hoffmann at koreaweb.ws
Sat Apr 25 10:11:56 EDT 2009
I am not too sure that it will really be
necessary to deprive Werner of his academic title
and to bluntly indicate that he (as a linguist
and a specialist in middle Korean and retired
head of a Korean Studies department) "cannot
possibly have been famiiliar [sic] with the great
inadequacies/inaccuracies of the Wade-Giles"
(Will Pore). But then, if it helps a good cause,
why not go with Lenin.
My own point is: Is there any point to this
discussion now? Has anything changed since 2000?
If so, what?
- Technical / software issues: no change, all
three, Windows, Macintosh, and Linux operating
systems had already introduced Unicode fonts at
that time that include all the necessary fonts
for transcription of Korean according to
McCune-Reischauer (and Hepburn for Japanese). You
can also see here in our mailing list that some
people use these in postings (if they have a
newer email program). There are very simple
shortcuts to type these characters. On a Mac with
U.S. English keyboard, for example, you type ALT
+ b, then o to get the brève-o -- not sure what
the key combinations are under Windows.
- Quality of both transcription (resp.
transliteration) systems: obviously no changes
since 2000, there were no revisions, or were
- Institutions using either system: obviously
South Korean institutions are not using
McCune-Reischauer anymore. How about outside
Korea? As far as I can see most museums with
Korean collections have long changed to the new
SK government system -- e.g. the British Museum,
the Asian Art Museum in San Francisco, Berlin
Dahlem East Asian Art Museum, and others. The
reason for this change is most obvious: they all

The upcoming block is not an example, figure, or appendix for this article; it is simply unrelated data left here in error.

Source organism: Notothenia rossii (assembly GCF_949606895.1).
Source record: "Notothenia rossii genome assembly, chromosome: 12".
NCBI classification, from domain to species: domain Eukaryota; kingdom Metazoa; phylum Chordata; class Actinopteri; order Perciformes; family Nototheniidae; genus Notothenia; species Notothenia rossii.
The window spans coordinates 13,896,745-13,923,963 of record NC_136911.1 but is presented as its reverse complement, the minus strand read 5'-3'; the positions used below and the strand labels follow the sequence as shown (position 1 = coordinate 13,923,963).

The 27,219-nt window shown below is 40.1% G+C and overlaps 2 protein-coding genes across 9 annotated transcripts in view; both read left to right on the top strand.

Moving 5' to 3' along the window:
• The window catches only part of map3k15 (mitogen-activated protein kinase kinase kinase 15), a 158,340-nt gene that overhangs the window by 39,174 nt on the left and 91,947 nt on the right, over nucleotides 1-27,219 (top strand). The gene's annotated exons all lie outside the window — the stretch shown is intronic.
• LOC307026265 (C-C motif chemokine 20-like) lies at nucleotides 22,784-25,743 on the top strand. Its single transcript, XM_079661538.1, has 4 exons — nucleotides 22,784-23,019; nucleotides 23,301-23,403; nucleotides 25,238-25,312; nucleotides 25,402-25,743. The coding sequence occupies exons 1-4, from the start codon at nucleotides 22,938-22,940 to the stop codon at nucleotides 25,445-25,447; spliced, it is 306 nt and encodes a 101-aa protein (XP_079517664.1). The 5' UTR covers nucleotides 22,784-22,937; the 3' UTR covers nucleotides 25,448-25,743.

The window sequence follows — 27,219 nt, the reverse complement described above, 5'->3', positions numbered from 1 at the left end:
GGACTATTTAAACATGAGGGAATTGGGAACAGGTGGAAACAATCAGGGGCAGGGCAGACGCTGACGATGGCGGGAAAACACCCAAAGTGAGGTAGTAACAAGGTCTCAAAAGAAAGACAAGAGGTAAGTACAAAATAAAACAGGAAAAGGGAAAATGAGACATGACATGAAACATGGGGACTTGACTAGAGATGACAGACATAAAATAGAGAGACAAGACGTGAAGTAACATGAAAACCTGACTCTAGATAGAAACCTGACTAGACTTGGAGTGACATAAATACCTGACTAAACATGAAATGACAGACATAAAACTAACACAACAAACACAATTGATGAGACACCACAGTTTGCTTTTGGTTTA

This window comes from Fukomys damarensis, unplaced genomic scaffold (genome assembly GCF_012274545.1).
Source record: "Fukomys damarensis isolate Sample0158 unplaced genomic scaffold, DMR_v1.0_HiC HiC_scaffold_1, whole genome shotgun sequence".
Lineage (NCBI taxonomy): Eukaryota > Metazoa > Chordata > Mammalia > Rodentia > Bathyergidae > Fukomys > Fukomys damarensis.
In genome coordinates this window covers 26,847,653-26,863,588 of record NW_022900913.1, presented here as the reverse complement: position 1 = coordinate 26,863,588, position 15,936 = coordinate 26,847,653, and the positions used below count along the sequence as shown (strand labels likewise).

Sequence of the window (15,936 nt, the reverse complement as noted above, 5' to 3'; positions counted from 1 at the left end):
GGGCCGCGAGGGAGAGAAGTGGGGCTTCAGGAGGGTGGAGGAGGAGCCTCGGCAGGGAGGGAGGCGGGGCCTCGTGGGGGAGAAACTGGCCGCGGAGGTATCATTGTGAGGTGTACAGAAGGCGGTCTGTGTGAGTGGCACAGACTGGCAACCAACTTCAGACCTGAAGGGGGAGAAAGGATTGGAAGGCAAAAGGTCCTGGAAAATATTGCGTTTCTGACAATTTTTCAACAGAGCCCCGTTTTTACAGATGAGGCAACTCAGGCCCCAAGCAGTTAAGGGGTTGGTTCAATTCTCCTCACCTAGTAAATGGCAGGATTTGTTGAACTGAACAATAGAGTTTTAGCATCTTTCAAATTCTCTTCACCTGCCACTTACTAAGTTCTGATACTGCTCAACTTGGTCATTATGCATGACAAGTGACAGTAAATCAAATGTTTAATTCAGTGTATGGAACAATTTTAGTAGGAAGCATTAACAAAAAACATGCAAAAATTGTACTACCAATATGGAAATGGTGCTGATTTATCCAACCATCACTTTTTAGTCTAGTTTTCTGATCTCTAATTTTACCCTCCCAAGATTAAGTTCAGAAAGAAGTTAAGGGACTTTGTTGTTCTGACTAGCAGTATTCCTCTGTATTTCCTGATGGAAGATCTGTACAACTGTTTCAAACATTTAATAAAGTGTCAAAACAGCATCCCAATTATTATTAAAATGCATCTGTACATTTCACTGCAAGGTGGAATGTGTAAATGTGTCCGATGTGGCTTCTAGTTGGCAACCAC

get funding from South Korea, for exhibitions,
for example. Academia like almost everything else
follows the money, isn't it? The big libraries,
on the other hand, such as the Library of
Congress or Harvard U Library, are still using
McCune-Reischauer. Many leading libraries with
Korean collections now also list Korean books in
Korean script (see e.g. HOLLIS
Are there any librarians on this list? Are there
any plans to either shift to the new government
system OR to have both transcriptions displayed
for each record? (Technically, that should be no
Government institutions? How about these? As far
as I see they have changed to the new system, for
practical reasons. "Kwangju" can't be found on
any new map anymore.
In short, as far as I see the mess is now bigger
than it was around 2000 -- as it could well be
predicted then, but there are no basic changes.
Is the general Korean public really using the new
system? To me it seems most people follow their
nose and not any system. Personal names, for
example, probably the most essential case in
point, show up in all varieties:
And, same question as in 2000: How long will
South Korea use this system? 10 years, 20 years?
I am in good health, I go with McCune-Reischauer.
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